In fact, they are more than good enough. Reid Duke declared that Kroxa belonged in Jund, and then Jund won SCG Indianapolis’ Modern Classic with Kroxa: as the Jundfather speaks, so it shall be. Meanwhile, every UGx deck appears to be forcing Uro like it’s Oko, Thief of Crowns. Players like value, and tapping the graveyard as a resource has impressive precedent in Modern. Uro and Kroxa combine both, and trigger on attacks, evoking Primeval Titan. Snowballing value while attacking with a 6/6 is a great way to win a game, and that appears to be exactly what both Titans are doing.

However…

All that being said, I still don’t think either Titan is as good as their hype suggests. The fundamental problem with Uro and Kroxa is that for them to actually be creatures, they have to escape. There’s no work-around. Evoke is clearly the genesis of the Titans, and they’re meant to work in a similar fashion. However, Mulldrifter can be rescued from being sacrificed with flicker effects; flickering a Titan kills it. Spell Queller an evoked creature, and the creature lives if recast. Quell an escaped Uro, and it dies with the Spirit.

I also have to bang the drum of graveyard hate completely nerfing both Titans. Against Rest in Peace, Uro and Kroxa are more expensive Growth Spiral and Raven’s Crime, respectively. Even Scavenging Ooze wrecks their value. Going through decklists, particularly the Uro lists, indicates that these are decks that should have graveyard hate brought in anyway.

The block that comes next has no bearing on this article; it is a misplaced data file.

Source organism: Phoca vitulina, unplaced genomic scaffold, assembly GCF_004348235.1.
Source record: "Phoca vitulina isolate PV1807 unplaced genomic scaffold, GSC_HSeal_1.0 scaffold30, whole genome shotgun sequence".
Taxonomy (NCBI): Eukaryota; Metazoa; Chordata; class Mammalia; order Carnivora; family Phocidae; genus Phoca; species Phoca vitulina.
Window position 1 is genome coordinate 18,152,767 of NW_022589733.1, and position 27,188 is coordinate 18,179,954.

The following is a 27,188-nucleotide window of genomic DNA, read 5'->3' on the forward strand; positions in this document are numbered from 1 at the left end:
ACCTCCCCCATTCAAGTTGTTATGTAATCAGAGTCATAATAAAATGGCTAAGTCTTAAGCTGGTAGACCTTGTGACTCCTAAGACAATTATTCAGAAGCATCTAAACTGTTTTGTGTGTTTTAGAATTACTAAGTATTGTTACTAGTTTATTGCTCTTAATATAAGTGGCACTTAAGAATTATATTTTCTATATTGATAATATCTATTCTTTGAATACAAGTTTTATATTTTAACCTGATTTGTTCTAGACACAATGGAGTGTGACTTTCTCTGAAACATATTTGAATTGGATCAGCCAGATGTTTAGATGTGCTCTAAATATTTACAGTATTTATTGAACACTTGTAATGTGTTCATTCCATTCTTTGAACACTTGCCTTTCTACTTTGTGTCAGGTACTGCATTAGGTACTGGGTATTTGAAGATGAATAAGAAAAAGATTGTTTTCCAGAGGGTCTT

Finally, I suspect that a lot of value for both cards comes from players not understanding how they work. I had a Legacy player gush to me about Uro winning him an otherwise lost match thanks to multiple escapes. Upon further questioning, it came out that the opponent had been destroying Uro with Pyroblast. They’d forgotten or simply didn’t know that escaping Uro isn’t like unearthing Hellspark Elemental. The former casts the card while the latter puts in directly into play. Had the opponent understood that and countered Uro rather than destroying it, they might have won the game rather than being grinded out.